The research was led by the Centre for Sustainability, Equality and Climate Action at Queen’s University Belfast and the Place-Based Climate Action Network for UK100.
The report’s key finding is that local climate action investment would result in over 800,000 new jobs across the UK by 2030. This figure will rise to 1.38 million jobs by 2050. It also found that for every £1 invested in climate mitigation and protecting communities from the impacts of extreme weather events, a further £9 is saved.
It provides cross-sector insight on how investment in local climate action can result in tangible emission reductions, but also can create good quality green jobs, important economic co-benefits, and level up areas across Britain as we seek to recover the COVID-19 pandemic. It presents clear evidence that demonstrates that Net Zero transformation is possible and that inaction can have devastating consequences.
It also considers the benefits of these benefits in the context for rebuilding after the COVID-19 epidemic and the effects the public health emergency had on local authorities, finances, and local economies throughout the UK.
John Barry Professor of Green Political Economy at Queen’s University and lead researcher on the report, said: “It is in the very difficult context of COVID-19 that local authorities must consider the meaningful, lasting and interrelated benefits of decarbonising across all sectors, confronting the climate crisis, and harnessing the economic opportunities of local climate action.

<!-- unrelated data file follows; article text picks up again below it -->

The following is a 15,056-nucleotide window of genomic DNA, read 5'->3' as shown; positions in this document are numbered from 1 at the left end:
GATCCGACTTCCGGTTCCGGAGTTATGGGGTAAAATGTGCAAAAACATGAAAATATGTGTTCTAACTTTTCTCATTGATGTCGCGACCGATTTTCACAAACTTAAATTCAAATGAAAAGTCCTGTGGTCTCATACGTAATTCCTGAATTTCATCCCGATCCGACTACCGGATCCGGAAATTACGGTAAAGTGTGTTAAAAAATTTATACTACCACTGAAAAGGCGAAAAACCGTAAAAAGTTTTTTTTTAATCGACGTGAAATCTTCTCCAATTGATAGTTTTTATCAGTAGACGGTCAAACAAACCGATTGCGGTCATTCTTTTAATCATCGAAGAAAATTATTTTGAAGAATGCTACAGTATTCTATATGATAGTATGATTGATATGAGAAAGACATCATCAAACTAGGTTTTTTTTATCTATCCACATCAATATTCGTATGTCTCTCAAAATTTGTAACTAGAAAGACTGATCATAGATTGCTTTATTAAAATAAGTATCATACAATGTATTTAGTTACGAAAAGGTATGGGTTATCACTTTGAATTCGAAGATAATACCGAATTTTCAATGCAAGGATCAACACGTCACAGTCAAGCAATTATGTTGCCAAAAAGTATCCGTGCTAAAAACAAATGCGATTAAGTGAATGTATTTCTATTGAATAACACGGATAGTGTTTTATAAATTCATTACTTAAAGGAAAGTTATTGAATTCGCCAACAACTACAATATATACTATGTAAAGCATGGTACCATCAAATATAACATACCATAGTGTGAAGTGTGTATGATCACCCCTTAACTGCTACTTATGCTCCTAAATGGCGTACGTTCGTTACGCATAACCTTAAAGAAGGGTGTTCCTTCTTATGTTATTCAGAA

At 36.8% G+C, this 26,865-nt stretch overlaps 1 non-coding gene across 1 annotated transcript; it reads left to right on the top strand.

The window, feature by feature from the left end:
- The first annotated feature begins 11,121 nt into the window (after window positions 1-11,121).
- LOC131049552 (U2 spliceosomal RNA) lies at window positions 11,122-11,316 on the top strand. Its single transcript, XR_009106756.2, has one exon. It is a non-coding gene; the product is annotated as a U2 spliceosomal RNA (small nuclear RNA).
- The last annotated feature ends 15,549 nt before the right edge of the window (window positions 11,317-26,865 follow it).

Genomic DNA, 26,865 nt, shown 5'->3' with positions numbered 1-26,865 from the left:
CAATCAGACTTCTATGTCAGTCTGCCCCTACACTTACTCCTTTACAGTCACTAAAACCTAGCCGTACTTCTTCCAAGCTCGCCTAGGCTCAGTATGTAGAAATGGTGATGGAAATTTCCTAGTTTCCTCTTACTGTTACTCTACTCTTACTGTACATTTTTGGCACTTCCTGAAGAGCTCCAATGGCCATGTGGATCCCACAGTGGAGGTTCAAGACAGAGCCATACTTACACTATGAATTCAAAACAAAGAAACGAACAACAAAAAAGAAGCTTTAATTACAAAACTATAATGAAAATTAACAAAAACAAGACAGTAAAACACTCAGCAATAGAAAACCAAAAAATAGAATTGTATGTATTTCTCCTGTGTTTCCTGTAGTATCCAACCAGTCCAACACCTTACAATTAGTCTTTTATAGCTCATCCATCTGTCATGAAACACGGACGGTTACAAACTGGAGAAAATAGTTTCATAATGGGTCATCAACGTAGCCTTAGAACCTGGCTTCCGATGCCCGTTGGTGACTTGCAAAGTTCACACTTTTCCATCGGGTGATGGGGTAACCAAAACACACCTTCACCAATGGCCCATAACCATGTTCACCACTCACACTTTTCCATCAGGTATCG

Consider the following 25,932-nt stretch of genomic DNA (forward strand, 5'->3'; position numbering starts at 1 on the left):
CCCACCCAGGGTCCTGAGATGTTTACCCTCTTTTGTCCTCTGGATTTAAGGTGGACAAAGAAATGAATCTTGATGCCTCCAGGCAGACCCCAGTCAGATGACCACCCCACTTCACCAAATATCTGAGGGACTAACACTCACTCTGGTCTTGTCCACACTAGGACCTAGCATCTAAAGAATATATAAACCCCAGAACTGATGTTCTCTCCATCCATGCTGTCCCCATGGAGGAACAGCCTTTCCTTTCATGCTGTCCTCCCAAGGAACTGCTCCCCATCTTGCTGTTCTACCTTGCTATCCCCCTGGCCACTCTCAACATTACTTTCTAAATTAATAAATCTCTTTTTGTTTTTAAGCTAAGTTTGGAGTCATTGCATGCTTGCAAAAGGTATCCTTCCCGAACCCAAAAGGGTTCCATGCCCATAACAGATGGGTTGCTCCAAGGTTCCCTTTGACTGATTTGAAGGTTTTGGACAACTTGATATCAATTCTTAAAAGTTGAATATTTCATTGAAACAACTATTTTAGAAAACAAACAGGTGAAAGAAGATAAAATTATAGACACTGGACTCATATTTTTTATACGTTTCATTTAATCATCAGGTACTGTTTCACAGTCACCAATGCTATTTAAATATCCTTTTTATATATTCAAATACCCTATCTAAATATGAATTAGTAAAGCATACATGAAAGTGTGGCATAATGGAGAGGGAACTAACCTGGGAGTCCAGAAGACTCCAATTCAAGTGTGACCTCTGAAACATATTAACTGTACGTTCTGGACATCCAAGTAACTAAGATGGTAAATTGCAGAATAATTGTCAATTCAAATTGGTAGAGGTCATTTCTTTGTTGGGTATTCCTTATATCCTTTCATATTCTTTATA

“Fortunately, this economic shift can unlock correspondingly significant social and economic benefits for our society. If done correctly and within the timeline suggested by climate scientists, we can not only prevent the worst effects of climate changes but also reap the enormous economic and other benefits of urgent transformative climate actions at scale. Our report clearly shows that ‘building back better’ from the pandemic is to green and climate proof our societies and local economies.”
Avoiding rising costs of climate impacts is one of the strongest economic arguments in the report.
The report highlights the estimated annual cost of floods in the UK has reached £340 million, and is expected to rise to £428 million if global temperatures rise by 2°C, reaching £619 million if post-industrial warming reaches 4°C.
Seán Fearon, co-author of the report and researcher at Queen’s, added: “A primary aim of this report was an attempt to change the perception of climate action among local authorities as a ‘cost’ or as an unaffordable ‘burden’.
“In fact, tackling the climate crisis through our councils can be the main vehicle for meaningful and positive change in our communities, creating a healthier and more inclusive society, and more democratic local economies which prioritise decent jobs and environmental wellbeing.”
Professor Ian Greer, President and Vice-Chancellor of Queen’s, concluded: “Queen’s is a world leader in research, and we know that by enabling our talent to develop solutions we can have a very real impact in creating a sustainable future for all.
“That’s why we’ve recently made a multi-million-pound investment in a new sustainability action plan to help play our part in tackling the global climate emergency.”